Data is the only way we know things in medicine and science. when people write "anecdotal reports say X" in the biomedical literature, they are saying "there is no data on this". Jytdog (talk) 23:43, 26 September 2016 (UTC)
Sure, but that's not what the article says. I will update the language, see if you agree. — Preceding unsigned comment added by Acone (talkcontribs) 16:58, 27 September 2016 (UTC)
See the OP. Jytdog (talk) 17:03, 27 September 2016 (UTC)

──────────────────────────────────────────────────────────────────────────────────────────────────── Jytdog The medical uses section jumps from alternative medicine clinics to saying some studies were terminated. We're the alternative medicine clinics running studies? Sizeofint (talk) 21:35, 27 September 2016 (UTC)

per PMC 4382526 NIDA was running trials - I just copyedited to make it more clear. Jytdog (talk) 21:43, 27 September 2016 (UTC)
I edited this further. There were also contemporary trials in the Netherlands that were terminated for similar reasons, so I omitted explicit mention of NIDA. Acone (talk) 22:18, 27 September 2016 (UTC)

Contraindications section[edit]

Given that there are currently no clinical indications for Ibogaine, it seems strange to talk about contraindications. The only reliable source I can find that may be useful here is the exclusion criteria from the aborted NIDA study.

Should I cite those criteria as contraindications? Or maybe just get rid of the section? Acone (talk) 22:18, 27 September 2016 (UTC)

Probably merge it with the interactions sections. Sizeofint (talk) 23:36, 27 September 2016 (UTC)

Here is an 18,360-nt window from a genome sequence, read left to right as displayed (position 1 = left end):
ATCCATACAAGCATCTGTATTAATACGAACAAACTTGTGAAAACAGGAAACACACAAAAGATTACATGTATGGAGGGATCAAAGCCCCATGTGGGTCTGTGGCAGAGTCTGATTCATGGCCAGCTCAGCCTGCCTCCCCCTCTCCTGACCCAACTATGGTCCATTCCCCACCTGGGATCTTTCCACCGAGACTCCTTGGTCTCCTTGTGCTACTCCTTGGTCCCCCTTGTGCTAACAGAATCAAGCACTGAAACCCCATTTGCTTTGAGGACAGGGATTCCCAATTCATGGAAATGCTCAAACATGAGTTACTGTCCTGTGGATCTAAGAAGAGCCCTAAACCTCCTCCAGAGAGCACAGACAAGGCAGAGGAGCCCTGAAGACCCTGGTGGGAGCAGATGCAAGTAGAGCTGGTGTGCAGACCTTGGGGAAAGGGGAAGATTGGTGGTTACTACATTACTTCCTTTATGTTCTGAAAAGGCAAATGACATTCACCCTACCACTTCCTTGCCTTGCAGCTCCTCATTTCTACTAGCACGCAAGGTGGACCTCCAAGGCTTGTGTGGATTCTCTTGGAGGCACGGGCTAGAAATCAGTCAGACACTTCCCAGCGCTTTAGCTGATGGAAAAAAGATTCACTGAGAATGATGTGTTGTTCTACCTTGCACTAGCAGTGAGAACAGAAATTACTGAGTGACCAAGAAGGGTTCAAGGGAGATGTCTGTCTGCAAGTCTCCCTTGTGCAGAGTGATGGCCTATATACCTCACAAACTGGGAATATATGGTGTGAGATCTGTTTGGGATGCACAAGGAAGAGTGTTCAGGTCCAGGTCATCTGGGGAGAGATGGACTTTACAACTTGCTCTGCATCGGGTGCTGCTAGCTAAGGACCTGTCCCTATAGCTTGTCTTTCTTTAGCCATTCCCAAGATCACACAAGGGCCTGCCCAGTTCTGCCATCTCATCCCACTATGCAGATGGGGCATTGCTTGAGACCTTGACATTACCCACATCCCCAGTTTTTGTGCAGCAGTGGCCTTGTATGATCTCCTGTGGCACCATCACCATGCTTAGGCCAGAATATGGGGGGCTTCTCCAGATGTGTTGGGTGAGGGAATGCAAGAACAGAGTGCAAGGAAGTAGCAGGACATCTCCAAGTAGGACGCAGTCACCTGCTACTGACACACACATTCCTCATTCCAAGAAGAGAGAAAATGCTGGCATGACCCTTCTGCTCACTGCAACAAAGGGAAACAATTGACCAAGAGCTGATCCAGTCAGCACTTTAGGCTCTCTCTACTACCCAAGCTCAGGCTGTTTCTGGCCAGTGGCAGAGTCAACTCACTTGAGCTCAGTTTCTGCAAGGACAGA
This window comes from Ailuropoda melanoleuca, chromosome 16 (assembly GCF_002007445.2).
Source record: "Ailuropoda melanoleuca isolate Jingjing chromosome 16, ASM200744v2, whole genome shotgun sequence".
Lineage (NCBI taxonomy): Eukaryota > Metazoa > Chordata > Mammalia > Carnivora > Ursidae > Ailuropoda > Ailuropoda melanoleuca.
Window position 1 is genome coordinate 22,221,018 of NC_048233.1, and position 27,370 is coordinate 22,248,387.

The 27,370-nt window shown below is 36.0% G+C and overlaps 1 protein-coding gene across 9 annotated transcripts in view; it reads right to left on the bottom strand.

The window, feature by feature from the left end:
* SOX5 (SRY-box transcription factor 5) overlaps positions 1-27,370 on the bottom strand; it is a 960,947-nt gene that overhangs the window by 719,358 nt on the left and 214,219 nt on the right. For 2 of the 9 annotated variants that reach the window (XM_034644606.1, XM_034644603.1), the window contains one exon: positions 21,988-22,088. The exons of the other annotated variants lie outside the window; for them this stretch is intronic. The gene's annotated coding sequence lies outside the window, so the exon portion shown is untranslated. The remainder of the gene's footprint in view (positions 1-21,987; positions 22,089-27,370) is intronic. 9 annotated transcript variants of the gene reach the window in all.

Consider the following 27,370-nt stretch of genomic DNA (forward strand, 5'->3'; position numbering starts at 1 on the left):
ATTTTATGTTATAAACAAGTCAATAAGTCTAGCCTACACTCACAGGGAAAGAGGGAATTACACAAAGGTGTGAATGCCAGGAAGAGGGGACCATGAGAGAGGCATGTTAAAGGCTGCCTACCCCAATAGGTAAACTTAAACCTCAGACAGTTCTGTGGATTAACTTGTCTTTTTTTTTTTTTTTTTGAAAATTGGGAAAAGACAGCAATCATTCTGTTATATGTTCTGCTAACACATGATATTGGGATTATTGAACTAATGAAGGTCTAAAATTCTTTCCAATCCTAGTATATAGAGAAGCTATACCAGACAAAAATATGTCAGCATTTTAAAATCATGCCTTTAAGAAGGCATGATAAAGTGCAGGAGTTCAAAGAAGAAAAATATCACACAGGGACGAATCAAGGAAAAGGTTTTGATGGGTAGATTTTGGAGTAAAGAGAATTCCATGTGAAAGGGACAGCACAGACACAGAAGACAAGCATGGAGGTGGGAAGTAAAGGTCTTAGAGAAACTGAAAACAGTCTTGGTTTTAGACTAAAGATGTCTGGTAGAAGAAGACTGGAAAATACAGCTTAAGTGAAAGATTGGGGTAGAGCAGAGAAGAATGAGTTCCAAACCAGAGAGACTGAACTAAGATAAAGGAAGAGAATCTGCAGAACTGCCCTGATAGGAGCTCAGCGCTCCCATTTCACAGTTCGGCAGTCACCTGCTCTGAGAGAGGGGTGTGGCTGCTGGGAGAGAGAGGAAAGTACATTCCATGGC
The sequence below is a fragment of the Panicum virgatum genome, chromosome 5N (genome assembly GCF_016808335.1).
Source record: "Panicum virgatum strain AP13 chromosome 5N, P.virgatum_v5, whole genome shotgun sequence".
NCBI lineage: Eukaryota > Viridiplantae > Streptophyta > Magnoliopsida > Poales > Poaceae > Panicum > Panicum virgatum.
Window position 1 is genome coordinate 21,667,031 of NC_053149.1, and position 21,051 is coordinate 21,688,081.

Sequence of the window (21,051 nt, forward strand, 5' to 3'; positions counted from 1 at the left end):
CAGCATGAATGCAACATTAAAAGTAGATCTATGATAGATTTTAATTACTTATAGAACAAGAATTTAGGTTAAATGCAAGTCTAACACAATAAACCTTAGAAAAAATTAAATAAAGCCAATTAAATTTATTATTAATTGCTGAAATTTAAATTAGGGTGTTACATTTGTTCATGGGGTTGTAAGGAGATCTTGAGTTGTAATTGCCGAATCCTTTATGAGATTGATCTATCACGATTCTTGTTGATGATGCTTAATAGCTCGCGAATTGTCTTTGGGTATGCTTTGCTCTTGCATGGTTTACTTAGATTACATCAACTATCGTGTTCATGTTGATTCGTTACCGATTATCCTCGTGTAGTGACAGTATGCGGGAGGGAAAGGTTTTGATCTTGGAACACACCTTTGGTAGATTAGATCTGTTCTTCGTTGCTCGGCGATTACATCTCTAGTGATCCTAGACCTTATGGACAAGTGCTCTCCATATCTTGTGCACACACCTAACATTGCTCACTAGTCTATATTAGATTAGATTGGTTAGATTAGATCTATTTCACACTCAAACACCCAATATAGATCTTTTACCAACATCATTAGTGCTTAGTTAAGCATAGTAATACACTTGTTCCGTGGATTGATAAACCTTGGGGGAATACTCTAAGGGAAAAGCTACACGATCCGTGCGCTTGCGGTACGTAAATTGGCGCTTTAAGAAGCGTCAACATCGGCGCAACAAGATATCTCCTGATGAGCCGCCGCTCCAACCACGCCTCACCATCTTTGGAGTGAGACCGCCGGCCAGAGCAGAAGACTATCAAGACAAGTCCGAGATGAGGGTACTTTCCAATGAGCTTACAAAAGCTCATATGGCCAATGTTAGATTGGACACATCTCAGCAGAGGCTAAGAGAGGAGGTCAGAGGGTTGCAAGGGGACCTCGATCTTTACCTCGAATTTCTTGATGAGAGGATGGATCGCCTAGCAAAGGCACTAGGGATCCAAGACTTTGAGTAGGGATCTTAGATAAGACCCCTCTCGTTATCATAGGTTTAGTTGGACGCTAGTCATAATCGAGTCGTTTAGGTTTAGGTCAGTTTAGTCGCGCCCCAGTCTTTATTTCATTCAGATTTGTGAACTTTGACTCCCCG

Recreational use[edit]

The article currently claims people in Africa chew iboga for its stimulant properties, and this constitutes recreational use. I can find no confirmation of this, least of all in the article, which does not mention any recreational or stimulate use of iboga or ibogaine. The only traditional use of ibogaine it discusses is religious. If there is any notable, citable use of ibogaine as a stimulant, we need a source that says so. What little discussion of recreational use I can find, like [11], indicates that it is not used recreationally.

Also, the use of a stimulant is not necessarily recreational. That term is not used, for example, in Caffeine or Areca nut. The word "recreational" is used in passing in Khat, but that seems possibly appropriate, given that communal Khat chewing is in part understood as a recreational activity in some cultures.

I say we scrap this subsection entirely. Thoughts? Acone (talk) 22:32, 27 September 2016 (UTC)

The ref didn't appear to support the text so I deleted that section/ Sizeofint (talk) 23:42, 27 September 2016 (UTC)

Legal Status[edit]

Ibogaine is NOT approved for therapeutic or any other use in Brazil. It is currently forbidden by the ANVISA state agency for drugs & medication since it has not been tested or evaluated.

Boreal Claude (talk) 01:42, 17 December 2016 (UTC)

You're welcome to update that information in the legal status section. Sizeofint (talk) 02:02, 17 December 2016 (UTC)